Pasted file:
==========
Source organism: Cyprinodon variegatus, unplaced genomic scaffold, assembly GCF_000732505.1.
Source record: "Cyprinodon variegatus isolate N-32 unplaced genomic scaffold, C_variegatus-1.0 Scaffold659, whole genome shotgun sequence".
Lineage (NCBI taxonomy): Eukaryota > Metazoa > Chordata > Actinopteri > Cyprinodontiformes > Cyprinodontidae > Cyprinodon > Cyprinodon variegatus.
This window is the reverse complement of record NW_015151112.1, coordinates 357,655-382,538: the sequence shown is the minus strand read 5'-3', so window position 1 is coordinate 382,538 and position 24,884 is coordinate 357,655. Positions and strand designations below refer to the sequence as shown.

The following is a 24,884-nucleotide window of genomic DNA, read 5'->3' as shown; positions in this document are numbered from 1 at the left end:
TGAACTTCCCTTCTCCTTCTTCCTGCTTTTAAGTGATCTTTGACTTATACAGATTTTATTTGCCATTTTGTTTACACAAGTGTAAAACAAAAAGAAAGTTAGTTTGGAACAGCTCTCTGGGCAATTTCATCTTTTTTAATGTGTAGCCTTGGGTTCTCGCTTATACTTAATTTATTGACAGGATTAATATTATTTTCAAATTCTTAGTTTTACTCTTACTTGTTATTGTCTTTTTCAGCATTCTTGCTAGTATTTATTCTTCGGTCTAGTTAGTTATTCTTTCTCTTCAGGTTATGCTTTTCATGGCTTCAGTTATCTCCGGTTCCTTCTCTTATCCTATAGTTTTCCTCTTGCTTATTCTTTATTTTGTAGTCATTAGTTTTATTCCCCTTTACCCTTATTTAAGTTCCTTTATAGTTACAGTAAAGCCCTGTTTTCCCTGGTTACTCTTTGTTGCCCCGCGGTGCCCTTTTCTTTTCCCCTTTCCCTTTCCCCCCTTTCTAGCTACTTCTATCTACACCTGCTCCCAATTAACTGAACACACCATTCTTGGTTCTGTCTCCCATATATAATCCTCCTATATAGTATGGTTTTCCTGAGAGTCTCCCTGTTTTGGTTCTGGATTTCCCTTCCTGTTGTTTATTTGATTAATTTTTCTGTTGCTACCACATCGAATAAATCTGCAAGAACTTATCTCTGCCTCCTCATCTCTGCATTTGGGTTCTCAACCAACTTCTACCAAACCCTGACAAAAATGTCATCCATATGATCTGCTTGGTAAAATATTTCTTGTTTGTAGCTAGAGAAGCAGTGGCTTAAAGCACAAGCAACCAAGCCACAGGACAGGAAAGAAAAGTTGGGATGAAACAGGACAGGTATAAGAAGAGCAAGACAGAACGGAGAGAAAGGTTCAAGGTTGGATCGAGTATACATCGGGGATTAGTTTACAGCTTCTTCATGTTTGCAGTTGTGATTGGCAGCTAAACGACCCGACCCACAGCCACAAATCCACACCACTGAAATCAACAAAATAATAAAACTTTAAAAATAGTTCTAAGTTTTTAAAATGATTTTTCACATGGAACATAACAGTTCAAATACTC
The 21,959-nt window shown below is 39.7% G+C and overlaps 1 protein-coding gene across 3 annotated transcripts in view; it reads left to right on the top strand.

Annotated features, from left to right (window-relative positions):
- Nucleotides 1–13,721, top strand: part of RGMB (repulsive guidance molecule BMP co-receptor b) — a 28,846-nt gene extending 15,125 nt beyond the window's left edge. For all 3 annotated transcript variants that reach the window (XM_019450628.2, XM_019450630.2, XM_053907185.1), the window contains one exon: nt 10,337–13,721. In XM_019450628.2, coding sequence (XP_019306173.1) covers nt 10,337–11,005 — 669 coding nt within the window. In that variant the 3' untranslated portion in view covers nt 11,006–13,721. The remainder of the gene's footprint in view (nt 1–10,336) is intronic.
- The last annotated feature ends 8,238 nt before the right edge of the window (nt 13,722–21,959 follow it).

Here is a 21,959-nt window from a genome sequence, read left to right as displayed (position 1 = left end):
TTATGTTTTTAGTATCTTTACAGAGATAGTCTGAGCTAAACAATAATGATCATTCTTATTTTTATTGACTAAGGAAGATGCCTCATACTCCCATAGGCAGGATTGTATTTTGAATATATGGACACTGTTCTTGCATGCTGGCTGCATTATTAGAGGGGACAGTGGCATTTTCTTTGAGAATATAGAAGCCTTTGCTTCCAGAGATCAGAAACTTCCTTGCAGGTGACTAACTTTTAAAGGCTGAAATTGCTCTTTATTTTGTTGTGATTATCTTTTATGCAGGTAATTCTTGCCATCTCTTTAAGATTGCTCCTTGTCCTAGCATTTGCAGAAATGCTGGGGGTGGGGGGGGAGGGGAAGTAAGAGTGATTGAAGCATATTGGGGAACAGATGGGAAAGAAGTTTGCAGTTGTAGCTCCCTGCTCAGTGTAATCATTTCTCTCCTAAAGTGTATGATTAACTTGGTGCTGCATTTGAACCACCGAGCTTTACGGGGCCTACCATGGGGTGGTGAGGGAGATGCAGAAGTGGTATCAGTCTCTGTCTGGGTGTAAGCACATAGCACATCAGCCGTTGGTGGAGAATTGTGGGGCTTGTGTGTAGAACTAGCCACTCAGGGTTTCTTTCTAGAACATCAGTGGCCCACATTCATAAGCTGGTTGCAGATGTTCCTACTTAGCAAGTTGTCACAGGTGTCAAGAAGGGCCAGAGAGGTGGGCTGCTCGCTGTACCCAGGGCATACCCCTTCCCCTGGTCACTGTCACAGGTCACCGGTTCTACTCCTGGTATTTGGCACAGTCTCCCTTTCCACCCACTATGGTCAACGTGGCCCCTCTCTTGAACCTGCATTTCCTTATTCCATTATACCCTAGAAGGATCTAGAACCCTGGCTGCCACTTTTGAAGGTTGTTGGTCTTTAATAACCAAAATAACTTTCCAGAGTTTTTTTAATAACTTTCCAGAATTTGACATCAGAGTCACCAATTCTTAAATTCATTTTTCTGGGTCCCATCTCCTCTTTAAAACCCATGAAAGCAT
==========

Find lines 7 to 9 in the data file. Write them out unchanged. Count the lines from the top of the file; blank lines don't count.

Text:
The 21,959-nt window shown below is 39.7% G+C and overlaps 1 protein-coding gene across 3 annotated transcripts in view; it reads left to right on the top strand.

Annotated features, from left to right (window-relative positions):
- Nucleotides 1–13,721, top strand: part of RGMB (repulsive guidance molecule BMP co-receptor b) — a 28,846-nt gene extending 15,125 nt beyond the window's left edge. For all 3 annotated transcript variants that reach the window (XM_019450628.2, XM_019450630.2, XM_053907185.1), the window contains one exon: nt 10,337–13,721. In XM_019450628.2, coding sequence (XP_019306173.1) covers nt 10,337–11,005 — 669 coding nt within the window. In that variant the 3' untranslated portion in view covers nt 11,006–13,721. The remainder of the gene's footprint in view (nt 1–10,336) is intronic.